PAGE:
Australia’s coastal floodplains have many kilometres of constructed drains and modified watercourses with floodgates. While floodgates help prevent tides and small floods from overtopping the land, they create a stagnant environment in the drain. This can favour the development of poor water quality in the drain.
Water quality varies a lot between drains, and even within the same drain over time. Some drains have acceptable water quality, while others have very poor water quality from acidity or low dissolved oxygen. Drains in areas with acid sulfate soils may intercept acid groundwater and can export this acid along with toxic metals to the estuary.
Controlled opening of floodgates can improve water quality by allowing river water into drains (Figure 1). River water can help neutralise and dilute acidity and increase and stabilise dissolved oxygen levels. While saline water generally has a greater capacity to neutralise acid, it needs careful management (see Managing salt water when opening floodgates).
As a general rule of thumb, the improvement in drain water quality is related to how often the gates are open. It is best to have regular openings (i.e. every day) even if they are small, using automated devices like tidal floodgates (see Figure 2). Irregular or infrequent openings provide limited benefit, as water quality can quickly decline again once floodgates are closed.
There are many different types of floodgate opening designs and devices available. Some are operated manually, while others close automatically when water levels reach a pre-set height (Figure 2). Automatic devices are preferred as they provide:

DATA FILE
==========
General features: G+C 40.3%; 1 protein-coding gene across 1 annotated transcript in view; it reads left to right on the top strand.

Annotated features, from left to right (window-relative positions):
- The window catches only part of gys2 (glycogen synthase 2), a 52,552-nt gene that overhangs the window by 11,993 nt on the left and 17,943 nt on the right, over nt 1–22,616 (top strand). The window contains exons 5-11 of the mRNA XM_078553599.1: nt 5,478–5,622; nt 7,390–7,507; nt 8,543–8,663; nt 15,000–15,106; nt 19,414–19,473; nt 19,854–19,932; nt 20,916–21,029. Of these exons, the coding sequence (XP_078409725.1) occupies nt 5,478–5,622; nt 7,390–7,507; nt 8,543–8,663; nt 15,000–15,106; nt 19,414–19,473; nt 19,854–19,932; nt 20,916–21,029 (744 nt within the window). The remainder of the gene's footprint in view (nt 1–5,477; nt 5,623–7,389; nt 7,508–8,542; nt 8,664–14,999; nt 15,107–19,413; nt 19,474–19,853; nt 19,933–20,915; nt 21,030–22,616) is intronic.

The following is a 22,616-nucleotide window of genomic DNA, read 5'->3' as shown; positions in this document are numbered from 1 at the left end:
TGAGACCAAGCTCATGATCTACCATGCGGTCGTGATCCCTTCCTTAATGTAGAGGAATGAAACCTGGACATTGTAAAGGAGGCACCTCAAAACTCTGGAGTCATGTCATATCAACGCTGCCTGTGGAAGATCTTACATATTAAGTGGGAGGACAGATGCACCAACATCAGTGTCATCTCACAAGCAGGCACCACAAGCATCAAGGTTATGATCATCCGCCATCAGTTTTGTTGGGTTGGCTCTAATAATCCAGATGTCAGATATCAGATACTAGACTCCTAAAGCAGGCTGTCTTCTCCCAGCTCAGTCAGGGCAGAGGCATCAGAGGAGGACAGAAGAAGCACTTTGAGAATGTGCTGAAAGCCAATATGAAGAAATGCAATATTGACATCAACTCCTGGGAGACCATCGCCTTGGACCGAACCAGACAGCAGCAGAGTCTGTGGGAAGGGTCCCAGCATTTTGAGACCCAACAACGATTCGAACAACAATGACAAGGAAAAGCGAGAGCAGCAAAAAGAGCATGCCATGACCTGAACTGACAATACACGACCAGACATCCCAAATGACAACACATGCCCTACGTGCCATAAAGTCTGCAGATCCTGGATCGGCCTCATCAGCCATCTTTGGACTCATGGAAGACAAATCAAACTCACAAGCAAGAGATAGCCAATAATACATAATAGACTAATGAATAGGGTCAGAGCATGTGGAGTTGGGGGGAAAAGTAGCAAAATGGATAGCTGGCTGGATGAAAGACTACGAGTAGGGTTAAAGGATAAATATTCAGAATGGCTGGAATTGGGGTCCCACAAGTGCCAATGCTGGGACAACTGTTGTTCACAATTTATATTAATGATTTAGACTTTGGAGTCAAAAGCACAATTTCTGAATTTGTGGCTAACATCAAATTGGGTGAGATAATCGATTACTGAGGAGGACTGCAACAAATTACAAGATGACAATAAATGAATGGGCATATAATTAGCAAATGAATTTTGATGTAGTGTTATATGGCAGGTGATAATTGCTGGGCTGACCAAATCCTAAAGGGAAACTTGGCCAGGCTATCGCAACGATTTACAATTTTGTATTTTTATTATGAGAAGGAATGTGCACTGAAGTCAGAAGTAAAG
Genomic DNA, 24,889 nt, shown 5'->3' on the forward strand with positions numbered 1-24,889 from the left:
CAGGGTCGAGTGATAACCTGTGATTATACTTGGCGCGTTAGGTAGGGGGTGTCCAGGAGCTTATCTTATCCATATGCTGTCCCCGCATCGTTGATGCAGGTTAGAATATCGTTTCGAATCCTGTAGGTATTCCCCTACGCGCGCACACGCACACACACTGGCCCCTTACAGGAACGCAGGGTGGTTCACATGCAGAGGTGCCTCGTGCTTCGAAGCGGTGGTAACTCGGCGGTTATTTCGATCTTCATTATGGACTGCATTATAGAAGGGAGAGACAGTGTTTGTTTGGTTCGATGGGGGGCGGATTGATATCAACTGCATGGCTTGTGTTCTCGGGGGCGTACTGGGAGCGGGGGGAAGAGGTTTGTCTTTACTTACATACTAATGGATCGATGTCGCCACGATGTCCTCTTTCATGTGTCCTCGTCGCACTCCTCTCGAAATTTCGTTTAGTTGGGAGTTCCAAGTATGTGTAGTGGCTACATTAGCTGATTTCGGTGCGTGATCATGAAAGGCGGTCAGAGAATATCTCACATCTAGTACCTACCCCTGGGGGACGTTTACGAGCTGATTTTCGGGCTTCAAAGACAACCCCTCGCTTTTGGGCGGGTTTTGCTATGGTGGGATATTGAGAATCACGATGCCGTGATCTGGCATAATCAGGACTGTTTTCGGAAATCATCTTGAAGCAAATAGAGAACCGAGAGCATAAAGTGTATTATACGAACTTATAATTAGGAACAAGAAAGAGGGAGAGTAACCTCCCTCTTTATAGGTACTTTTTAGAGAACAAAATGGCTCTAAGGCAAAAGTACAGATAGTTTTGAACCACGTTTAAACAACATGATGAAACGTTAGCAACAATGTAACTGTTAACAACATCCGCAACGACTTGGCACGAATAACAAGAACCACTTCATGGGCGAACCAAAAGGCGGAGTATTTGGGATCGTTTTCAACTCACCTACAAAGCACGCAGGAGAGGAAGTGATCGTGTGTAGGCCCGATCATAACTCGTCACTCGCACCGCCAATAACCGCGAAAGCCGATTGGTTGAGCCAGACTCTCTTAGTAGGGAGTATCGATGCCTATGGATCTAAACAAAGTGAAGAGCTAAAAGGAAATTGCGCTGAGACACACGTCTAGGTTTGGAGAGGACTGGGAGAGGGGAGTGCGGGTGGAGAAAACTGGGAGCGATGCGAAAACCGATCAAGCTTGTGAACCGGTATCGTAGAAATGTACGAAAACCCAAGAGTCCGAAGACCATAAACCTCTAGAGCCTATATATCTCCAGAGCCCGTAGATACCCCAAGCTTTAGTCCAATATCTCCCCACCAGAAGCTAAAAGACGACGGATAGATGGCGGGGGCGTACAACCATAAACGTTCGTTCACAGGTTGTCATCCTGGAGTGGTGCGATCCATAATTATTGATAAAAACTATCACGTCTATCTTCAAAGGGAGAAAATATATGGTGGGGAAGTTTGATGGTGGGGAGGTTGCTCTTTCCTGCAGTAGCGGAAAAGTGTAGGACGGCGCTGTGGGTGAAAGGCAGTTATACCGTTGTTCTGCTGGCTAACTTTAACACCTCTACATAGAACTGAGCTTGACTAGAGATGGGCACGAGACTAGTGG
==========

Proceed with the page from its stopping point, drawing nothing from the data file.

Each floodgate device has advantages and disadvantages and it is important to choose a design that suits both the drain and your objectives (see Floodgates and retention structures: choosing the right design for more information). A more detailed review of different floodgate devices and designs is available at the website listed under 'Further information'.
Before opening floodgates it is important to think about what you are trying to achieve. There are some risks associated with opening floodgates. These risks need to be understood and appreciated. However, they can be easily managed. Proper site assessment is essential and will help you predict any risks, allowing you to open floodgates with confidence.
One risk is leaving the floodgate open during a rise in river levels, causing local flooding. This is only an issue with manual opening devices and is very simply avoided by using automatic devices that close as water levels rise (i.e. tidal floodgates).
Another important risk for agriculture is overtopping of land with saline water. This is also best avoided by using floodgate opening devices that automatically close when water levels reach a set height (Figure 2). Monitoring river salinity levels can also be done with inexpensive hand-held meters. Seepage of salt water into adjacent groundwater may be an issue at some sites with very permeable soils (see Managing salt water when opening floodgates).
Assessing the drain before opening the floodgates is vital. Various state and local government organisations have expertise in this kind of assessment and can be contacted for assistance. Important things to consider in any assessment include:
Monitoring water quality and water levels in the drain is important and can contribute useful information to your drain management.
For further information, advice and assistance on floodgate and drain management contact NSW DPI.
Citation: Johnston S (2004) Floodgate and drain management on coastal floodplains leaflet 1: Managing floodgates to improve drain water quality. (NSW Agriculture: Wollongbar)